The concept of well-being comprises two main elements: feeling good and functioning well. These affect, and are affected by, many different factors: our age and gender, the quality of our relationships, where we live and work, our state of health and access to support and services. The Community Well-being Team in Conwy aim to help residents in Conwy to take up opportunities to improve their health and well-being by getting involved.
Our activities will meet the five criteria:
- Be active – get up and have a go…walk, run, cycle, dance, garden, sing…
- Connect – meet up…join in…phone a friend…listen…
- Give – share what you have…smile at others…volunteer…
- Keep learning – try something…have a go…ask how, where and why…
- Take notice – slow down…appreciate…recognise your own and others’ talents…
The aim for 2016/17 was to establish the Community Well-being team in all localities, aiming for the provision of at least 40 healthy lifestyle activities in the five health hub localities between April 2016 and March 2017– 200 in total. We achieved this and more, as well as:
- Just under 5000 attendances at Community Well-being Programme sessions between April 2016 and March 2017.
- Provision of over 200 different types of healthy lifestyle activities in the five health hub localities between April 2016 and March 2017.
- A working partnership with over 55 organisations and 30+ session providers, all of whom are helping to embed 5 ways to wellbeing and prevention activities locally.
- Co-production of a Well-being Ambassador Training Pilot Project with CVSC and running two training sessions with third sector organisations. This project encourages individuals to get involved with spreading the word about preventative health, the CWT programme and 5 ways to wellbeing.
- Co-development of the Villages Project with CVSC to help to fund well-being activities in nine communities outside of the hub areas. This has enabled villages to run their own well-being activity tasters.
From the feedback received, 16% reported improved Relaxation, 13% improved skills, 13% felt better about themselves and 12% felt less lonely.
Case Study: Wellbeing for Everyone – Health Ambassadors Project
CWT and CVSC are jointly developing a new ambassador programme designed to help embed 5 ways to well-being and health prevention approaches into work across Conwy.
5 Ways to Well-being research recognises that ’give’ is a vital part of encouraging individual wellbeing. CVSC and Conwy Community Well-being have come together to develop a training and support pilot programme that will help to ensure that volunteering in the third sector in Conwy is underpinned by the principles of health and well-being. We aim to provide:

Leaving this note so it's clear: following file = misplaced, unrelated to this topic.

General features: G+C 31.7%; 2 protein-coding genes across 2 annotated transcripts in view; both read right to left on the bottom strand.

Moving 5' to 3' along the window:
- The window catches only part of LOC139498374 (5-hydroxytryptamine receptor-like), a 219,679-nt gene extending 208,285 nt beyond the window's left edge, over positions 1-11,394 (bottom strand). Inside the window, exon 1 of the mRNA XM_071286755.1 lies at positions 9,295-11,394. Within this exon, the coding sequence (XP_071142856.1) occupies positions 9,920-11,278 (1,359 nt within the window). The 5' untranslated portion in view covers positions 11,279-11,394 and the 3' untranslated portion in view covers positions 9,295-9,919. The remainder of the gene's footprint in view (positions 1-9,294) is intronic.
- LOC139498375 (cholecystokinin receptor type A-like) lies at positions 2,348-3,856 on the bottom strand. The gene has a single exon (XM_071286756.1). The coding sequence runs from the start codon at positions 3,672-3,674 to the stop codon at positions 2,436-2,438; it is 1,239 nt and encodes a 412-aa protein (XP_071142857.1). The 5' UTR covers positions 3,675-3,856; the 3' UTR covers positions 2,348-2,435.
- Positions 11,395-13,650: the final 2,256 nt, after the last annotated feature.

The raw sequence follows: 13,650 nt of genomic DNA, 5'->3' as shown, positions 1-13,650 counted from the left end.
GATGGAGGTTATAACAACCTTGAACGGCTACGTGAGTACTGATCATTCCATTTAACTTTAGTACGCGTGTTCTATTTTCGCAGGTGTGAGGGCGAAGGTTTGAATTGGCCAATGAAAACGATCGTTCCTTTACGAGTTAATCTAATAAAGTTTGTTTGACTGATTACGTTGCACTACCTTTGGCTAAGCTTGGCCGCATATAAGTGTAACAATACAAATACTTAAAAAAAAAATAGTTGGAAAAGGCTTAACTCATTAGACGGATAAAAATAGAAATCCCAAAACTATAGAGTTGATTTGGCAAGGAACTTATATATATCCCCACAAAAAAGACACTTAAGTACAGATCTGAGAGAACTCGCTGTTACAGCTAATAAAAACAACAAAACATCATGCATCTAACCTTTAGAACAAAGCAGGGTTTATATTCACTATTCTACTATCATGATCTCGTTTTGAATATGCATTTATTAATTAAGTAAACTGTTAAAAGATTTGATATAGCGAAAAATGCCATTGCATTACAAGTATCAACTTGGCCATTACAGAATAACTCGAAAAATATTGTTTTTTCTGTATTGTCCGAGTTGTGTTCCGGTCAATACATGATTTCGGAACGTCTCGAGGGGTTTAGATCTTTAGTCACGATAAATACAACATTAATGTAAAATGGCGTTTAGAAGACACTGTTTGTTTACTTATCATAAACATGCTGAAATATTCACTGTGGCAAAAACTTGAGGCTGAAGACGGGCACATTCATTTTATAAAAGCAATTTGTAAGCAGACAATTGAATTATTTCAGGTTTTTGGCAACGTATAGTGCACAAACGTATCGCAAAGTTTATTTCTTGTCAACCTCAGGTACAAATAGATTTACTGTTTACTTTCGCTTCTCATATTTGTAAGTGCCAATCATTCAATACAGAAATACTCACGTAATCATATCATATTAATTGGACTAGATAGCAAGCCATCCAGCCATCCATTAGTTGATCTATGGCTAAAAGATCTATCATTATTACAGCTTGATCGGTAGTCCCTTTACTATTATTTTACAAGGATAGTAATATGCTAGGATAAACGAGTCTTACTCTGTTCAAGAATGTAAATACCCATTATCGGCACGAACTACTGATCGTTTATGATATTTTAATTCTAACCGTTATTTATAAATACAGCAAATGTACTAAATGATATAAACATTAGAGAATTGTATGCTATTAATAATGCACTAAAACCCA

- A training session for new and existing volunteers to build awareness of 5 ways to Well-being and the new legislation linked to well-being principles
- A training programme for Volunteer Managers to help embed well-being principles into third sector management of volunteers
- A legacy training package that has been fully evaluated and can be used for future work in across the third sector in Conwy
Benefiting from CVSC’s expertise in volunteering management and Conwy Community Wellbeing Team’s experience of bringing 5 Ways to Wellbeing into the community, ‘Wellbeing for Everyone’ will help to develop the health and wellbeing of communities across Conwy.
Next year our focus will be to:
- Develop another 4 x 5 Community Activity Programmes to cover hub localities
We aim to devolve more funds to the local community and the Third Sector to encourage them run their own wellbeing activities then help to support them to ensure the sessions become sustainable
- Full engagement with statutory health and social care teams across Conwy
The focus will be to ensure that communication channels are effective, that staff are aware of the programme and clear about how the programme can be incorporated into the prevention and support remit
- Launch the Health Ambassador programme
We want to recognise the contribution that people are already making and capitalise on the work they already do.
- A more targeted system of evaluation
We have got better at understanding what is required for measurement of health and wellbeing and trialled changes in quarter 4. We are ready for full implementation from April.
- Development of the Conwy Learning Partnership
The network will offer recovery opportunities for residents who have presented with mental health issues.
- Development towards a pilot social prescribing programme
This creates a better network to access services that are not just focused on medical intervention – e.g. singing for people with COPD – validation of social approaches to medical problems.
In line with this work we hope to open our third Wellbeing Hub in Llanrwst in 2018.